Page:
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Penn-Jersey Baptists report baptisms up 11.5 percent

MONROEVILLE, Pa. (BP)–The Baptist Convention of Pennsylvania-South Jersey reported at its annual meeting in early November that baptisms are up 11.5 percent over the past year, amounting to an increase of just over 3,000 people. In addition, Sunday School attendance is up 7 percent, church attendance is up 6 percent, membership is up 4.6 percent and missions giving has increased across the convention for the 13th consecutive year.

A total of 177 messengers and 100 guests from 62 churches heard the report at the convention’s 34th annual meeting Nov. 4-5 at the Radisson Hotel in Monroeville, Pa., with Monroeville Community Church hosting. The Penn-Jersey convention includes 366 churches with 50,000 members.

Messengers approved a 2004-05 budget of $3,226,858, which is a 1.89 percent increase over the current year. Penn-Jersey sends 24.7 percent of its receipts through the Cooperative Program for national and international missions and ministries while using 75.3 percent for needs within Pennsylvania and New Jersey.

Jerry Dixon, pastor of Memorial Baptist Church in Gettysburg, Pa., was elected president. Domingo Guevarra, pastor of South Jersey Bible Church International in Pitman, N.J., was elected first vice president, and John Doerfler, a member of Dallas Baptist Church in Dallas, Pa., was elected second vice president. Melba Boudreaux, a member of Dallas Baptist Church, was elected recording secretary.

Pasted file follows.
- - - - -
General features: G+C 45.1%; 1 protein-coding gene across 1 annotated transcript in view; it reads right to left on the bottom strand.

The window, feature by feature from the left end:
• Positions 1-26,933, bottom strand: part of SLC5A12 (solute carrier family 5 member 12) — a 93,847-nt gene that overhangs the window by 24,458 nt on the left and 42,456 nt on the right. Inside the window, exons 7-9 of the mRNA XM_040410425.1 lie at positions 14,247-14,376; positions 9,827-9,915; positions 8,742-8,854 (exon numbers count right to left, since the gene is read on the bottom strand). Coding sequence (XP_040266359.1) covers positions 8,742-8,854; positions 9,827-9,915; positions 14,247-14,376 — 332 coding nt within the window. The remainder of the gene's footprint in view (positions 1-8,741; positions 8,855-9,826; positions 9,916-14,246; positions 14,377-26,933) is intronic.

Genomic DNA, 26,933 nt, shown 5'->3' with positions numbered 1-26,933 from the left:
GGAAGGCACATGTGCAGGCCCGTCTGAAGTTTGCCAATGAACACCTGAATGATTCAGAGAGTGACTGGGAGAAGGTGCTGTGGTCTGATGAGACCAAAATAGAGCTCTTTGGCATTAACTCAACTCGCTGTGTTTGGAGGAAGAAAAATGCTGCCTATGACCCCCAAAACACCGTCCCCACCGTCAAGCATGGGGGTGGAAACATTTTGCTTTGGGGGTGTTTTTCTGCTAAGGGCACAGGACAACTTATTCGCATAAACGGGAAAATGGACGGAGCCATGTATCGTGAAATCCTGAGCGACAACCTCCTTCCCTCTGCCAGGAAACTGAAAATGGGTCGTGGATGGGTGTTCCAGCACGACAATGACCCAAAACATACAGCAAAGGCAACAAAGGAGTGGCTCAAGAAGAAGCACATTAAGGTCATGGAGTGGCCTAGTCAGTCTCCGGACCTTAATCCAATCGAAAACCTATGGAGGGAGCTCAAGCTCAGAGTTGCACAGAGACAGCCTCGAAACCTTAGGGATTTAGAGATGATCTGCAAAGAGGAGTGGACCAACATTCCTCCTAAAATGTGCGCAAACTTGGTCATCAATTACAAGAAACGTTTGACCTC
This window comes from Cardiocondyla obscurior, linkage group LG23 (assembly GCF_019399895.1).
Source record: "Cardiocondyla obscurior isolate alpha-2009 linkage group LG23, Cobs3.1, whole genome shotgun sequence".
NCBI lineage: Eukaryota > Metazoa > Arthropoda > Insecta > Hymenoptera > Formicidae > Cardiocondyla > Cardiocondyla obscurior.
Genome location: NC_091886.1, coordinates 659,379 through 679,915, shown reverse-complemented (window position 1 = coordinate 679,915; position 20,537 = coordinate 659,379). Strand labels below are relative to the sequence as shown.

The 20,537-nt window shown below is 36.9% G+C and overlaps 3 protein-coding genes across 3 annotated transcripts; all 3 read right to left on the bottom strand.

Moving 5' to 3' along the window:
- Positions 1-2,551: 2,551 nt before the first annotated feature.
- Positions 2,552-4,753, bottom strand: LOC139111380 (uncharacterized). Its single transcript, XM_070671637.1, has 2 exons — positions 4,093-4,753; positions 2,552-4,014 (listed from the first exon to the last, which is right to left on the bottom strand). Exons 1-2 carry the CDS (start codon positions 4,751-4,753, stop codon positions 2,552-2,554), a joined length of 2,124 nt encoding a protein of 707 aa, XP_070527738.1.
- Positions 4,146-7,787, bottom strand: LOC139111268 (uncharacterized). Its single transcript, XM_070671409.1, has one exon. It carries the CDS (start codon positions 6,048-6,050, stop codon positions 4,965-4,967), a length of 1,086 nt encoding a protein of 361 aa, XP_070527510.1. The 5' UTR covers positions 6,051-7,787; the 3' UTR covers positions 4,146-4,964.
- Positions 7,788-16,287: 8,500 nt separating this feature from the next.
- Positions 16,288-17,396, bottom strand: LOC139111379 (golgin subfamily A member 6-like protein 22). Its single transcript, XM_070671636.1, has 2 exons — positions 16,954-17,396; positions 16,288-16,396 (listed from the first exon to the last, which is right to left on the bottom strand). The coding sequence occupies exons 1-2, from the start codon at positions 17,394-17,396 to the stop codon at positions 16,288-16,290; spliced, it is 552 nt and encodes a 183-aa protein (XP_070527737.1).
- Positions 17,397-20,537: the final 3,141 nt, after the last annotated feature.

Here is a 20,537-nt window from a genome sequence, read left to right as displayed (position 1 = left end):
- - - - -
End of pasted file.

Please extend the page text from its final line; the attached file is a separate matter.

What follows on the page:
The convention theme was “Exceedingly, Abundantly More,” and Terry Douglas, pastor of Wrightsville Baptist Church in Peach Bottom, Pa., delivered the president’s address.

“Sometimes we are afraid to allow God to do more,” Douglas said. “But He wants to do exceedingly more.”

Trusting God to do exceedingly more often requires risk-taking, but faith demands risks, he said.

David Waltz, executive director of the Penn-Jersey convention, said in addition to the increases in baptism, church attendance and giving, he has observed pastors who want to make a difference for the Kingdom of God. But to make a difference, he said, church leaders must be willing to be broken, which means laying down pride and seeking reconciliation with God — like David demonstrated in Psalm 32 and 51.

Penn-Jersey messengers recognized Robert and Sue Walker for 35 years of service to the convention. During 10 of those years, Robert Walker has served as a volunteer accountant, a contribution that has saved the convention more than $300,000.

Next year’s meeting will be held Nov. 3-4 in Harrisburg, Pa., and will be hosted by the Harrisburg area Pastors Fellowship.
Based on reporting by Ervin L. McWilson.

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